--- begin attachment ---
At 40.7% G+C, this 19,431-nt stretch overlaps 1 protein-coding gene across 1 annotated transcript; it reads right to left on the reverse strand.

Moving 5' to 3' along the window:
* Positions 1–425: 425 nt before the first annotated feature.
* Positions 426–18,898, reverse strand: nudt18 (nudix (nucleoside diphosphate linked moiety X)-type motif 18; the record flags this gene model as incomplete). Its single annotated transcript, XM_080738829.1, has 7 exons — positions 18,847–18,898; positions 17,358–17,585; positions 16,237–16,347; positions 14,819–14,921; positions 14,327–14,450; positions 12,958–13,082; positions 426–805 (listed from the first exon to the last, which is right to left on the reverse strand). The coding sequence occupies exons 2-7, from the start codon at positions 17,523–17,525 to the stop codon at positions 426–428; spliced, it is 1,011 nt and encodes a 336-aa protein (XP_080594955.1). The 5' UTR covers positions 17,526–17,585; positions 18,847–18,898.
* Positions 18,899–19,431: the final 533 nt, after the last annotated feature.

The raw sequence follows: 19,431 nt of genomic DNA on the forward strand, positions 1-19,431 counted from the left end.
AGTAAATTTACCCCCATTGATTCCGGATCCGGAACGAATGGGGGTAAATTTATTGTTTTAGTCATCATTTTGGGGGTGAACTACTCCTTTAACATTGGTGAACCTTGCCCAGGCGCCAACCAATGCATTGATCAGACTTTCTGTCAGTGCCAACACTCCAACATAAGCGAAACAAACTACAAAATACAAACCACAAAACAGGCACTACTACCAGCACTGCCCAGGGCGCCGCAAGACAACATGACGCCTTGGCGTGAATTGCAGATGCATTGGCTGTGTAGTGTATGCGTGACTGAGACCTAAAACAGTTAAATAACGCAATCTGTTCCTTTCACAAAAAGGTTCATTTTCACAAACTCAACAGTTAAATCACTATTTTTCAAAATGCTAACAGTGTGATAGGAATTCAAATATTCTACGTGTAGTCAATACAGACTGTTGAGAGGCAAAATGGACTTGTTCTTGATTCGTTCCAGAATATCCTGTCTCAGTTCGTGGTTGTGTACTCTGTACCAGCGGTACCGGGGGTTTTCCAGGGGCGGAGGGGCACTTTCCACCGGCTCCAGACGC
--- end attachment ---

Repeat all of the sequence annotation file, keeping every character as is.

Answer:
At 40.7% G+C, this 19,431-nt stretch overlaps 1 protein-coding gene across 1 annotated transcript; it reads right to left on the reverse strand.

Moving 5' to 3' along the window:
* Positions 1–425: 425 nt before the first annotated feature.
* Positions 426–18,898, reverse strand: nudt18 (nudix (nucleoside diphosphate linked moiety X)-type motif 18; the record flags this gene model as incomplete). Its single annotated transcript, XM_080738829.1, has 7 exons — positions 18,847–18,898; positions 17,358–17,585; positions 16,237–16,347; positions 14,819–14,921; positions 14,327–14,450; positions 12,958–13,082; positions 426–805 (listed from the first exon to the last, which is right to left on the reverse strand). The coding sequence occupies exons 2-7, from the start codon at positions 17,523–17,525 to the stop codon at positions 426–428; spliced, it is 1,011 nt and encodes a 336-aa protein (XP_080594955.1). The 5' UTR covers positions 17,526–17,585; positions 18,847–18,898.
* Positions 18,899–19,431: the final 533 nt, after the last annotated feature.

The raw sequence follows: 19,431 nt of genomic DNA on the forward strand, positions 1-19,431 counted from the left end.
AGTAAATTTACCCCCATTGATTCCGGATCCGGAACGAATGGGGGTAAATTTATTGTTTTAGTCATCATTTTGGGGGTGAACTACTCCTTTAACATTGGTGAACCTTGCCCAGGCGCCAACCAATGCATTGATCAGACTTTCTGTCAGTGCCAACACTCCAACATAAGCGAAACAAACTACAAAATACAAACCACAAAACAGGCACTACTACCAGCACTGCCCAGGGCGCCGCAAGACAACATGACGCCTTGGCGTGAATTGCAGATGCATTGGCTGTGTAGTGTATGCGTGACTGAGACCTAAAACAGTTAAATAACGCAATCTGTTCCTTTCACAAAAAGGTTCATTTTCACAAACTCAACAGTTAAATCACTATTTTTCAAAATGCTAACAGTGTGATAGGAATTCAAATATTCTACGTGTAGTCAATACAGACTGTTGAGAGGCAAAATGGACTTGTTCTTGATTCGTTCCAGAATATCCTGTCTCAGTTCGTGGTTGTGTACTCTGTACCAGCGGTACCGGGGGTTTTCCAGGGGCGGAGGGGCACTTTCCACCGGCTCCAGACGC